1/2 to 1 cup passata (or tomato puree)
1 1/2 cups of dark ale (2)
1 cup of vegetable stock
1T arrowroot whisked with 2T cold water
2T nutritional yeast
1T nori flakes
Sea salt and black pepper to taste
3-4″ scallion green for garnish

Optional: a little red Thai chili adds some nice flavor to the sauce as well.


First, start the tofu, then the dumplings, then the sauce and then the kale.

Shave the tofu with a spiralizer or mandoline — or, use this as an opportunity to practice your knife skills (just be careful with your fingers). Whisk together the ingredients for the tofu’s marinade, except for the stock. Toss the tofu and marinade on the counter for about 30 minutes.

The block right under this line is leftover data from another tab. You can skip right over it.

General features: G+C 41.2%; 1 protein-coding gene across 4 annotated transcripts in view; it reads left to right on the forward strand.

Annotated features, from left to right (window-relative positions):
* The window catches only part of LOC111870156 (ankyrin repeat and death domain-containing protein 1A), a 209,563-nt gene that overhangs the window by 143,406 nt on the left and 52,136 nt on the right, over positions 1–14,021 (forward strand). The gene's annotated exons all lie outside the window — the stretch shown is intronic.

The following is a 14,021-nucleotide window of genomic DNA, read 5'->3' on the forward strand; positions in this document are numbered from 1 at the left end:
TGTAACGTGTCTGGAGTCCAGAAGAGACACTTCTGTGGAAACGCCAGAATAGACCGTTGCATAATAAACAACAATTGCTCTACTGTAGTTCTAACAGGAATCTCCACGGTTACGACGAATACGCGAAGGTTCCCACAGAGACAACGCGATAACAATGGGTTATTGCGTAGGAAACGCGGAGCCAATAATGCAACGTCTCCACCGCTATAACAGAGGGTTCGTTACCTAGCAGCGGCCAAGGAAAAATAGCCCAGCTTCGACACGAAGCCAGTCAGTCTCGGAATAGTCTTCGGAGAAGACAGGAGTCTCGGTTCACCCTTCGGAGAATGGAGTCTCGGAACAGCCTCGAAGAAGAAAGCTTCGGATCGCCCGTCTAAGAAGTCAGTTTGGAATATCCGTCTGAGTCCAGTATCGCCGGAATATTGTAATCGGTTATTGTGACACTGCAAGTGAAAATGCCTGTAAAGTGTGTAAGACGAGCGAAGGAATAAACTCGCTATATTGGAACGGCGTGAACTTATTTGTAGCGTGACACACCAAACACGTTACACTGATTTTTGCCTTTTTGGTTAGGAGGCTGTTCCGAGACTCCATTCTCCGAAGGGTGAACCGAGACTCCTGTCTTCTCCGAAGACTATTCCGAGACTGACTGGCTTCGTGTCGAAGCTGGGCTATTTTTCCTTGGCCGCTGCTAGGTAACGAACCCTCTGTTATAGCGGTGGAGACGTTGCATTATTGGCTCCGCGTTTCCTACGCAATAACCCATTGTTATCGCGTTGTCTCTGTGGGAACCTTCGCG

Preheat the oven to 450F. Add the tofu to a lightly oiled roasting pan or baking sheet with sides. Whisk the stock with the remaining marinade. Pour over the tofu. Bake for 10 minutes. Reduce the oven temperature to 180F and roast with the door slightly ajar, turning here and there, until the stock is absorbed, the pan is dry, and the tofu is brown and chewy — expect about 3 – 4 hours.

Bring 2 cups water to a boil and add the diced potatoes. Cover, reduce heat to low and simmer for 20 – 30 minutes until fork tender. Alternatively, you can steam the potatoes for a lighter texture. When done, drain and puree the potatoes unit smooth. Cover loosely, and refrigerate at least 2 hours to cool and dry.